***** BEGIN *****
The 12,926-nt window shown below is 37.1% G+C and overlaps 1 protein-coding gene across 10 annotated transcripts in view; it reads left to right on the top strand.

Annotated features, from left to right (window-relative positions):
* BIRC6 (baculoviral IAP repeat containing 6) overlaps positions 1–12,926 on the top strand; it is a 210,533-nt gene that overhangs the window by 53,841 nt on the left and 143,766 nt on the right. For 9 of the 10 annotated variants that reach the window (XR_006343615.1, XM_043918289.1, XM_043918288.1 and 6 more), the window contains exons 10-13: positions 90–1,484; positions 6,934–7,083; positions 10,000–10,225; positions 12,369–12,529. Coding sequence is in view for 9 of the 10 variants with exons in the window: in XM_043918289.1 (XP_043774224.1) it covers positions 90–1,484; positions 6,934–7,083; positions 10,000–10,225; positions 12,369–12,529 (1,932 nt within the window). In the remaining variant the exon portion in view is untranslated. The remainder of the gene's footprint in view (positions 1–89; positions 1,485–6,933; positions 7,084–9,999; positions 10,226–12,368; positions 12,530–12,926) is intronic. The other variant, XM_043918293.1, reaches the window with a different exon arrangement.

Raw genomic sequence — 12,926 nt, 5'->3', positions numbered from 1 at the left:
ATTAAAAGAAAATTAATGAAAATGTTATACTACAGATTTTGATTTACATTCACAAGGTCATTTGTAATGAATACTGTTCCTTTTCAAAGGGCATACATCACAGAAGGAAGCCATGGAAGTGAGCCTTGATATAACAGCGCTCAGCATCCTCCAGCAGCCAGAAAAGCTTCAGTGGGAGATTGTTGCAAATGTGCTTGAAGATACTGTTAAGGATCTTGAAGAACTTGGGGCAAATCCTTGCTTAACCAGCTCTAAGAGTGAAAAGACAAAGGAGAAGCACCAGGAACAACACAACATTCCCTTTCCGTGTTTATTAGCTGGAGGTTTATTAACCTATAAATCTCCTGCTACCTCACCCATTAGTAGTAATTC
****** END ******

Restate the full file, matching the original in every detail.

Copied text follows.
The 12,926-nt window shown below is 37.1% G+C and overlaps 1 protein-coding gene across 10 annotated transcripts in view; it reads left to right on the top strand.

Annotated features, from left to right (window-relative positions):
* BIRC6 (baculoviral IAP repeat containing 6) overlaps positions 1–12,926 on the top strand; it is a 210,533-nt gene that overhangs the window by 53,841 nt on the left and 143,766 nt on the right. For 9 of the 10 annotated variants that reach the window (XR_006343615.1, XM_043918289.1, XM_043918288.1 and 6 more), the window contains exons 10-13: positions 90–1,484; positions 6,934–7,083; positions 10,000–10,225; positions 12,369–12,529. Coding sequence is in view for 9 of the 10 variants with exons in the window: in XM_043918289.1 (XP_043774224.1) it covers positions 90–1,484; positions 6,934–7,083; positions 10,000–10,225; positions 12,369–12,529 (1,932 nt within the window). In the remaining variant the exon portion in view is untranslated. The remainder of the gene's footprint in view (positions 1–89; positions 1,485–6,933; positions 7,084–9,999; positions 10,226–12,368; positions 12,530–12,926) is intronic. The other variant, XM_043918293.1, reaches the window with a different exon arrangement.

Raw genomic sequence — 12,926 nt, 5'->3', positions numbered from 1 at the left:
ATTAAAAGAAAATTAATGAAAATGTTATACTACAGATTTTGATTTACATTCACAAGGTCATTTGTAATGAATACTGTTCCTTTTCAAAGGGCATACATCACAGAAGGAAGCCATGGAAGTGAGCCTTGATATAACAGCGCTCAGCATCCTCCAGCAGCCAGAAAAGCTTCAGTGGGAGATTGTTGCAAATGTGCTTGAAGATACTGTTAAGGATCTTGAAGAACTTGGGGCAAATCCTTGCTTAACCAGCTCTAAGAGTGAAAAGACAAAGGAGAAGCACCAGGAACAACACAACATTCCCTTTCCGTGTTTATTAGCTGGAGGTTTATTAACCTATAAATCTCCTGCTACCTCACCCATTAGTAGTAATTC